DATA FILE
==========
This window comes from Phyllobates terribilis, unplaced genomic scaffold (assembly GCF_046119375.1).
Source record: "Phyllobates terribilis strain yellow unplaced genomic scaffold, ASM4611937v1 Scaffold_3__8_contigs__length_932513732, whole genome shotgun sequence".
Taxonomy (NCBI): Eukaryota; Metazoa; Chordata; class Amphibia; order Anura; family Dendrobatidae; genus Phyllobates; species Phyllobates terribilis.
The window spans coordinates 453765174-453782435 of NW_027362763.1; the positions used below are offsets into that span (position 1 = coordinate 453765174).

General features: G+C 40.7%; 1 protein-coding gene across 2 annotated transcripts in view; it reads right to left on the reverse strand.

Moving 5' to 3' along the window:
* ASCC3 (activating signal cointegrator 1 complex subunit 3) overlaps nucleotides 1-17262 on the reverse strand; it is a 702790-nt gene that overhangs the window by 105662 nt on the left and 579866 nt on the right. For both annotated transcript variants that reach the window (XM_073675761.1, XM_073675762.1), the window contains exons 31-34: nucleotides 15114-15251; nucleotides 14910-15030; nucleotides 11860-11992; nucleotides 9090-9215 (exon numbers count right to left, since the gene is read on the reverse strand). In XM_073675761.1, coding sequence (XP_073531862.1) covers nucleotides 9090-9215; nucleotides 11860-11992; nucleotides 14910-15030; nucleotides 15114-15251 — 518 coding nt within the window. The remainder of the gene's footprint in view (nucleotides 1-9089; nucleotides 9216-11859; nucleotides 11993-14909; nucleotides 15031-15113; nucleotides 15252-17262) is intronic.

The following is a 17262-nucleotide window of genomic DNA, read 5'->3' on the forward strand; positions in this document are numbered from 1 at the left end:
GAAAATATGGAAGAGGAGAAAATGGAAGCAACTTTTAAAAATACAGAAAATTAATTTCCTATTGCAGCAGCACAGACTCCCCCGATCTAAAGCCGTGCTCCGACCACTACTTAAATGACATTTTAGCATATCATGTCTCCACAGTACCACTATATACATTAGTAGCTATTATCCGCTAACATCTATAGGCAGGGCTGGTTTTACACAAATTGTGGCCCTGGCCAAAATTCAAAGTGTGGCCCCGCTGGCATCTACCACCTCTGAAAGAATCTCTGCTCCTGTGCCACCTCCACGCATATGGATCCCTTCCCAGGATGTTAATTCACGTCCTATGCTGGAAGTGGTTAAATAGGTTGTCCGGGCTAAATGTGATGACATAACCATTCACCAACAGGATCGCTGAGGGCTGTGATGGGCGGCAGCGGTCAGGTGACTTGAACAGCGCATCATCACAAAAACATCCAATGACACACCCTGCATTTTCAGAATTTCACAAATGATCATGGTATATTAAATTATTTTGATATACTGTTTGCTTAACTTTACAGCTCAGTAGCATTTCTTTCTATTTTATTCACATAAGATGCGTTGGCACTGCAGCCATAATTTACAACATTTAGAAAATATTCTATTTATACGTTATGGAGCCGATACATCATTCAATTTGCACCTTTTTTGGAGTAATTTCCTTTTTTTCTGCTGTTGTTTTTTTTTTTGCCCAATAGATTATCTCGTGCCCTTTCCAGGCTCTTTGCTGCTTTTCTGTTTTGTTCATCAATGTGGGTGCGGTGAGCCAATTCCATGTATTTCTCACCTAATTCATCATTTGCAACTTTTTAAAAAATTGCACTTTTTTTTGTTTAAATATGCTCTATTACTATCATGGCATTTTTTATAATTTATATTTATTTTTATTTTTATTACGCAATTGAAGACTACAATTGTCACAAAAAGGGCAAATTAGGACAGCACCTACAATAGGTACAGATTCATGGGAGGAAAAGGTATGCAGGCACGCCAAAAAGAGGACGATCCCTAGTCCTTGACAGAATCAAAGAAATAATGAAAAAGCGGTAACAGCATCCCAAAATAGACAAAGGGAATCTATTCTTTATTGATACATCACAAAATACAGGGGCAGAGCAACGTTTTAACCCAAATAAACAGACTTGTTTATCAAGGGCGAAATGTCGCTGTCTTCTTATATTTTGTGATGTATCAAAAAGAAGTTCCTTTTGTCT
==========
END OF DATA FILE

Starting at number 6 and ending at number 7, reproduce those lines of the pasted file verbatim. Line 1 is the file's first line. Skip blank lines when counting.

Moving 5' to 3' along the window:
* ASCC3 (activating signal cointegrator 1 complex subunit 3) overlaps nucleotides 1-17262 on the reverse strand; it is a 702790-nt gene that overhangs the window by 105662 nt on the left and 579866 nt on the right. For both annotated transcript variants that reach the window (XM_073675761.1, XM_073675762.1), the window contains exons 31-34: nucleotides 15114-15251; nucleotides 14910-15030; nucleotides 11860-11992; nucleotides 9090-9215 (exon numbers count right to left, since the gene is read on the reverse strand). In XM_073675761.1, coding sequence (XP_073531862.1) covers nucleotides 9090-9215; nucleotides 11860-11992; nucleotides 14910-15030; nucleotides 15114-15251 — 518 coding nt within the window. The remainder of the gene's footprint in view (nucleotides 1-9089; nucleotides 9216-11859; nucleotides 11993-14909; nucleotides 15031-15113; nucleotides 15252-17262) is intronic.